Community, Food, Holiday

Two, make that Three Holidays

Most of us are looking forward to Easter this weekend, but there is also Passover that falls on the same week, Passover starts at sundown tonight, and Easter comes at sunrise on Sunday. So what’s the third holiday?

As for the Buddhist, especially the Lao and Thais, it’s the New Year or Songkran, the water festival. This is a call for celebration, as for me, I’m looking forward to the festive celebration at my local temple, the weather is supposed to be real nice this weekend. Below are photos from Last year.

Some people are having morning Almsgiving at their house for house blessing (I hope to be able to take lots of pictures to share).  This is to sweep away all the bad things of the previous year, and start fresh with the New Year, and new beginning.

No matter which holiday you’re celebrating, what these holidays have in common is food. Food is a dominant player in Passover, Easter, and Lao/Thai New Year.

Lamp chop, leg, sausage, couscous, chard
Lamp chop, leg, sausage, couscous, chard

Photo by hirschwrites

Deviled Eggs by Beck Exposed
Deviled Eggs

Photo by Beck Exposed

Then the food offering to our local monks last year, lots and lots of foods.

It is also believed that Passover and Easter are spring festivals, and I do have to say that our New Year is also a kickoff celebration before the farming season, in a sense, it is also a spring festival. I hope you all have a safe celebration.

12 thoughts on “Two, make that Three Holidays”

  1. Hi, Cool pictures! Like you I’m amazed that so many different cultures celebrate holidays at or around the same time too. My parents are Buddhists so they’ll be getting up really early on Saturday morning and Sunday morning to participate at our local temple’s ceremony. My sister is Christian so she’ll be busy with her Good Friday and Easter celebrations with her fiance. As for me I have to work on Saturday all day, but I”m going to try to catch some fun on Sunday. And oh lots of food will be involved no matter if I can’t attend the festivities.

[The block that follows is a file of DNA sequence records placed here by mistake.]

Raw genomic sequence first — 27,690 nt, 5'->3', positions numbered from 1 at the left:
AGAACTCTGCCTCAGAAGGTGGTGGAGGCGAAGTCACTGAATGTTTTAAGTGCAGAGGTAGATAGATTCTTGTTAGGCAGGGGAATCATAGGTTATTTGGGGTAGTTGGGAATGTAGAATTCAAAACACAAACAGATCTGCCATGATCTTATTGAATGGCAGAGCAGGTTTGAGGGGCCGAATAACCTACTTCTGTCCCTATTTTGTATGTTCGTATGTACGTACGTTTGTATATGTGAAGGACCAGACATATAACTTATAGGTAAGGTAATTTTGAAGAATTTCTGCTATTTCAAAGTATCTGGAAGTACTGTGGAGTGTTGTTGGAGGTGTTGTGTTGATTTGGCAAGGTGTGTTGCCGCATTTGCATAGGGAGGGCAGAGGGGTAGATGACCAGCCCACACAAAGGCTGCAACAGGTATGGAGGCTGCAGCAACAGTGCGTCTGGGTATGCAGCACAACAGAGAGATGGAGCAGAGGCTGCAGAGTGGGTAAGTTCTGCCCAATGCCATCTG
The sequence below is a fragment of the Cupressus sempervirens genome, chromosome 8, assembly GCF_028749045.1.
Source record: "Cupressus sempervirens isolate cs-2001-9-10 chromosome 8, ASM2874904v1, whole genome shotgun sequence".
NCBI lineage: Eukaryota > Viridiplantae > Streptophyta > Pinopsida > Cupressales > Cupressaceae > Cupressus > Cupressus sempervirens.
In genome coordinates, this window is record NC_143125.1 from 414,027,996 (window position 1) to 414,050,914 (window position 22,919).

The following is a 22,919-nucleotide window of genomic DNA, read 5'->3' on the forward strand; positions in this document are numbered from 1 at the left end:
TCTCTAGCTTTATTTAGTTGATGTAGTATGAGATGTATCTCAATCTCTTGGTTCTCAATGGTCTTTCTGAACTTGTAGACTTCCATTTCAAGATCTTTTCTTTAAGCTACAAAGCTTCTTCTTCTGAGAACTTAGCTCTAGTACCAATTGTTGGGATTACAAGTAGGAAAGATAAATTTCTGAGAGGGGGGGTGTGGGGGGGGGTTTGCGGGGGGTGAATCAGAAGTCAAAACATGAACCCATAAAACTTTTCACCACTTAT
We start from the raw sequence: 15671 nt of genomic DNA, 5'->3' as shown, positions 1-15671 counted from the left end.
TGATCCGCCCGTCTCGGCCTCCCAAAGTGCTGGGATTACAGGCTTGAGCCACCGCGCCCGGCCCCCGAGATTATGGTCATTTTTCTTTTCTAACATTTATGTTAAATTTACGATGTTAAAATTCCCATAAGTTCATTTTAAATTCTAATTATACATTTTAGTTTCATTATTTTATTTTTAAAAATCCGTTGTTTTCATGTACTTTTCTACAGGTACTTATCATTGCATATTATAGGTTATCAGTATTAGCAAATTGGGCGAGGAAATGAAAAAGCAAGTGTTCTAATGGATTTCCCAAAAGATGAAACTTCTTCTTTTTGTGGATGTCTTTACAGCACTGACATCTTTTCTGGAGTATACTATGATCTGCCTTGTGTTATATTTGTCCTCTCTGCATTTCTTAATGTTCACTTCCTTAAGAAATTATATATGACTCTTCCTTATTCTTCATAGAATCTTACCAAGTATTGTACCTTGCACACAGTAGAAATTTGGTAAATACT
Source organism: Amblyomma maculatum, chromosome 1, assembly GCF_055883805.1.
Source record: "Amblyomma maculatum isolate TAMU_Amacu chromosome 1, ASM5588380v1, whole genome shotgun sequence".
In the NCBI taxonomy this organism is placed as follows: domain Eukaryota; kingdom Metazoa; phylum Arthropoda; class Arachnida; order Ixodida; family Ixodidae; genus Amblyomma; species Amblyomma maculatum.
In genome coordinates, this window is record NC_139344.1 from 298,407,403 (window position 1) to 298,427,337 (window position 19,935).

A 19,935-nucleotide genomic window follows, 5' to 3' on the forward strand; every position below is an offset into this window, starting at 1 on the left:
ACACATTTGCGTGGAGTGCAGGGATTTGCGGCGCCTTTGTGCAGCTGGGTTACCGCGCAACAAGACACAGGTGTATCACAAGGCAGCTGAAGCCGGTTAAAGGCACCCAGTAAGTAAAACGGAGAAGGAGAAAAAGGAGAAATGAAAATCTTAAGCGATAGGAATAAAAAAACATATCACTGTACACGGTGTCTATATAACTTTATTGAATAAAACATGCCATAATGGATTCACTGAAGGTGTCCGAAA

1. Toon, I’ll be busy taking pictures starting tomorrow, a Lao/Thai restaurant owner is having a Buddha house blessing at their house, so the food should be good, can’t wait. Then Lao New Year on Sunday at my local temple.

      My boss is Jewish, so he is celebrating Passover, it’s a busy week for everyone for sure. 🙂

  2. I might not attend the songkran festival this year. 😦

    But hopefully things turn out for me.

    1. lady0fdarkness, that’s too bad, but in case you don’t get to go, I’ll take lots of pictures to share. Happy Lao New Year to you and yours. 🙂

    1. Ainoo, Lao New Year at the local Wat is lots of food, I think you should attend if you’ve a chance. Sabaidee Pee Mai to you.

  3. No celebrations of anything over here actually (as a non Christian/Cathaloic etc so no Easter, and not actually being a Lao/Thai etc so no Songkran).

    That said, mum probably is/did celebrate it this weekend in Sydney over at grandma’s place. And I do remember celebrating the Lao New Year with grandma in the past by pouring the perfumed water (with flower petals in it) on the Buddha statue if i’m up there during this time of yr. Though, at home I have never celebrated it with my mum.

    It’s now 12:17am, Monday 13th of April, so I guess Songkran has officially started over here 😛

    1. Will, I think it’s more fun celebrating Songkran in Thailand or Laos. When I was little living in Thailand, I always looked forward to the New Year celebration, especially the water festival part, then the event at the temple is very festive. Here in the US, it’s too cold to splash water so people play with that white stuff, I’m not sure if it’s whip cream or what, but seems like fun.

Comments are closed.